And it pains me to say this as a Bears fan, but Don Hutson does not get enough love for his great career. Can we stop with the arguments about whether he could have competed in the modern NFL or whatnot? This guy dominated his competition like few to have ever played the game. You know how you look up somebody's stats on Pro Football Reference and their numbers are bolded when they led the league in a category? Nearly every number is bolded in Hutson's bio. It's crazy.
1) Adrian Peterson, RB (2007-2016)
2) Randy Moss, WR (1998-2004, 2010)
3) Paul Krause, S (1968-1979)
4) Cris Carter, WR (1990-2001)
5) Fran Tarkenton, QB (1961-1966, 1972-1978)
6) Alan Page, DT (1967-1978)
7) John Randle, DT (1990-2000)
8) Chris Doleman, DE (1985-1993, 1999)
9) Carl Eller, DE (1964-1978)
10) Randall McDaniel, OG (1988-1999)
11) Mick Tingelhoff, C (1962-1978)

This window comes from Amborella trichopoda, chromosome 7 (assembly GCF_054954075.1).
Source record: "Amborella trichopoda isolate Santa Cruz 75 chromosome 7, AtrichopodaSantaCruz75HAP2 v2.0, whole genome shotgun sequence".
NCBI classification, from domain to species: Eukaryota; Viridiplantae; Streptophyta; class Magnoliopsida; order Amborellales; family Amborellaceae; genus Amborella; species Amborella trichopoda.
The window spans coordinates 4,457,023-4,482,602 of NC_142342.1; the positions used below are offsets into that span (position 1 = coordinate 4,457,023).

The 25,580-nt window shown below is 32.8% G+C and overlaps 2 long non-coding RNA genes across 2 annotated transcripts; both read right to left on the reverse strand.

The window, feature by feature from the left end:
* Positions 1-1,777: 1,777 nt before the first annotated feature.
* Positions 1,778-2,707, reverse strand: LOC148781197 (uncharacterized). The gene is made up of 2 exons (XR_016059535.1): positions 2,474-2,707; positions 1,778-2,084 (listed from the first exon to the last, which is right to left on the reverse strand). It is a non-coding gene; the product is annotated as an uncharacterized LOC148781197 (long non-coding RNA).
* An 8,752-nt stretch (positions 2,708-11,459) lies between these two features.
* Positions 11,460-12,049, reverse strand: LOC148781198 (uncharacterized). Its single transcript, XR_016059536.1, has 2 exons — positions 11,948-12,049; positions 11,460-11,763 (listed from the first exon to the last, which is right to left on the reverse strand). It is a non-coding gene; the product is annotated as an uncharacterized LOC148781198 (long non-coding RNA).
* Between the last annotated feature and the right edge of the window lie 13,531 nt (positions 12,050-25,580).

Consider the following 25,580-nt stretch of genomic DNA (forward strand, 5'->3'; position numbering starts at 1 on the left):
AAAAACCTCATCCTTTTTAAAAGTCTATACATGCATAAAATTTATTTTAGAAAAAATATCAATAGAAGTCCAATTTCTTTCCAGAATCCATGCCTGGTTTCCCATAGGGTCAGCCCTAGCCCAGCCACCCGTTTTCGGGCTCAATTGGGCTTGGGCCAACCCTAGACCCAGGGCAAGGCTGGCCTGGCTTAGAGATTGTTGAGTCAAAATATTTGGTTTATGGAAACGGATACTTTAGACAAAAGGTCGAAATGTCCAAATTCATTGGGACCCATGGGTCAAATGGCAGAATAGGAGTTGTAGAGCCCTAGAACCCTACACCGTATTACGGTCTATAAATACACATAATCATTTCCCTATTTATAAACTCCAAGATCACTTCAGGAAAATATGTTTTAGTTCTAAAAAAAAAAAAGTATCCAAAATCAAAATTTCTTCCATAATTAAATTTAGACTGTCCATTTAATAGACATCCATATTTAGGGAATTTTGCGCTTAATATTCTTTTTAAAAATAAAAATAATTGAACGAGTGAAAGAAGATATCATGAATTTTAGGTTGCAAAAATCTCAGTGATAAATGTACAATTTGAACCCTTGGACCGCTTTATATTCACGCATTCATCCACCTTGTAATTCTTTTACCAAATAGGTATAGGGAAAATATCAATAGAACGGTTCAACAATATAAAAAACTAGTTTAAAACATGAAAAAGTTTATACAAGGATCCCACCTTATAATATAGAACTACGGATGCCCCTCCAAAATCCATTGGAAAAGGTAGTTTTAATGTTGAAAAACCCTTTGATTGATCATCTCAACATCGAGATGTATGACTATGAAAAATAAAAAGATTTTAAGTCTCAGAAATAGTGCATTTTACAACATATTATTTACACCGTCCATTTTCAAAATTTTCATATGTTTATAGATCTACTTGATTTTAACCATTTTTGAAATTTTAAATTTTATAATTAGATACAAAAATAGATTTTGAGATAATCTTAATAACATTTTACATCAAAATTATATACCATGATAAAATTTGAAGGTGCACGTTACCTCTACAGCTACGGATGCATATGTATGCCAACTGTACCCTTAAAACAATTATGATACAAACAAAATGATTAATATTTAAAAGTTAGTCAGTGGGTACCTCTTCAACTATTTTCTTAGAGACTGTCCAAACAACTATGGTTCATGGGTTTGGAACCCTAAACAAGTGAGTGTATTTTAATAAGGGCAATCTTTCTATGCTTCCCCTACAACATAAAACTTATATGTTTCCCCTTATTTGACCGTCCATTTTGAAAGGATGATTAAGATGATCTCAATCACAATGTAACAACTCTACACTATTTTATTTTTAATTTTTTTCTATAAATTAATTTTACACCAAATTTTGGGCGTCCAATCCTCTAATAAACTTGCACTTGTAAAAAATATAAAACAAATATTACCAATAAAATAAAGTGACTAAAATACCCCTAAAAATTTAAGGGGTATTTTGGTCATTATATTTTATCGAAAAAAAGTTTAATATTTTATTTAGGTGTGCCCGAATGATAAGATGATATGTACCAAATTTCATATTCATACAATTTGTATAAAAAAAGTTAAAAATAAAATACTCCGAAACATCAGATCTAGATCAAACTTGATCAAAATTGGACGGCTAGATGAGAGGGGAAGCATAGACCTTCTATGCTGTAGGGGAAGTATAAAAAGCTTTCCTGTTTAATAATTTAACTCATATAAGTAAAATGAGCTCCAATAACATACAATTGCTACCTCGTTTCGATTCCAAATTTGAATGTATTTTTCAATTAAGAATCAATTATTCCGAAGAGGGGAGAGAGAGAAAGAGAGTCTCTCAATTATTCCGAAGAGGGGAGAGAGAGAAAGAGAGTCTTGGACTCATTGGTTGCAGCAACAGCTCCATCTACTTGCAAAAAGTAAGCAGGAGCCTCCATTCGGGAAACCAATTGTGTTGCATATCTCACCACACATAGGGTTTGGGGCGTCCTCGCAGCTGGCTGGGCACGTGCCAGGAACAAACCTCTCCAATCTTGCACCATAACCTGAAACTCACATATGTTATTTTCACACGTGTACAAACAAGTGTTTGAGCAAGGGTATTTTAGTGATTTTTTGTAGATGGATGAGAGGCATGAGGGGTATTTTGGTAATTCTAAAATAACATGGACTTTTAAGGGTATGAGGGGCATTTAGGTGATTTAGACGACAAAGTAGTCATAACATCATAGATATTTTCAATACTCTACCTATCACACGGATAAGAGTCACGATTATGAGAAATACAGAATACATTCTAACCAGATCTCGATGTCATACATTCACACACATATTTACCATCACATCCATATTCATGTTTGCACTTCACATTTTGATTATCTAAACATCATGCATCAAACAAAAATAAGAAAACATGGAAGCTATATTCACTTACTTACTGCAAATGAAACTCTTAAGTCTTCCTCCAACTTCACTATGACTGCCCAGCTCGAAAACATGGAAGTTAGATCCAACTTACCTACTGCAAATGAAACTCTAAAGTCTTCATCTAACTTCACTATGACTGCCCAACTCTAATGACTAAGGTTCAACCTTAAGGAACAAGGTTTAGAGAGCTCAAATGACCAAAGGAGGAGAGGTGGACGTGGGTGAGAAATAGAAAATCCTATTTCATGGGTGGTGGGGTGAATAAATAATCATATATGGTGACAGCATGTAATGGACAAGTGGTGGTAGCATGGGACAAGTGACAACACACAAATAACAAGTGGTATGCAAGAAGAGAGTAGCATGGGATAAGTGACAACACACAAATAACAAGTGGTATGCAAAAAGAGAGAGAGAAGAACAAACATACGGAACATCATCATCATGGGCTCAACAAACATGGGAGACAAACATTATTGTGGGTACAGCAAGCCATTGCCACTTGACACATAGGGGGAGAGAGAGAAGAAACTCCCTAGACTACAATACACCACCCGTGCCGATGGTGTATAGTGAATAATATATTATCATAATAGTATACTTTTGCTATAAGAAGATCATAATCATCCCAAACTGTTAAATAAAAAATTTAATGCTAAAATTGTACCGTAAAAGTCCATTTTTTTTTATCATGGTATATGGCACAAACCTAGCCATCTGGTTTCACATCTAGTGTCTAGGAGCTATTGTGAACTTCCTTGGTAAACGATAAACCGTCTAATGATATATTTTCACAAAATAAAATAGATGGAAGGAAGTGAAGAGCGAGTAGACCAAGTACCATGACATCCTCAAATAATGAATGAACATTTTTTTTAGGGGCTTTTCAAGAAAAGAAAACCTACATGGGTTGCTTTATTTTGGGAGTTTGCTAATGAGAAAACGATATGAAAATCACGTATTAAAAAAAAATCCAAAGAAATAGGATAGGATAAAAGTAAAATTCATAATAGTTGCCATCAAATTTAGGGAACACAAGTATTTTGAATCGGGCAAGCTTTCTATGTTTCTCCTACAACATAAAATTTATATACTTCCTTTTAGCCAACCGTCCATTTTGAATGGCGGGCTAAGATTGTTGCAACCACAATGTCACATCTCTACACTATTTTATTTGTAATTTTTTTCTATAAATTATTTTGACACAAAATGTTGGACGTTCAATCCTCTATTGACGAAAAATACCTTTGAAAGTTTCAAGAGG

Coach: Bud Grant (1967-1983, 1985)
The Vikings: Four trips to the Super Bowl; zero Super Bowl wins. That has to sting. I mean, at least the Lions have all of those championships from the 1950s to hang their hat on. The Vikings? Nothing. But plenty of great players. I had a harder time with them than I thought, because there is no shortage of good options. Just like there was no shortage of patrons at Matt's, waiting to try the Juicy Lucy during Super Bowl week.
Adrian Peterson, no doubt, was at the top of the list (I don't mean for these to be in order). But I was kind of struck by how many great receivers the Vikings have had in their history. Randy Moss might be the greatest of all-time. Cris Carter was also exceptional. Ahmad Rashad was initially on my list, but I had to cut him. Too many great Vikings defenders.
Speaking of the defenders, Paul Krause was automatic. I met him at the Hall of Fame a few years back, and I'm not sure we walked away as friends. But Krause was legit. He is joined by Alan Page and Carl Eller, two more members from the era of the Purple People Eaters. And there have still been great defenders after the Eaters, including Chris Doleman and John Randle.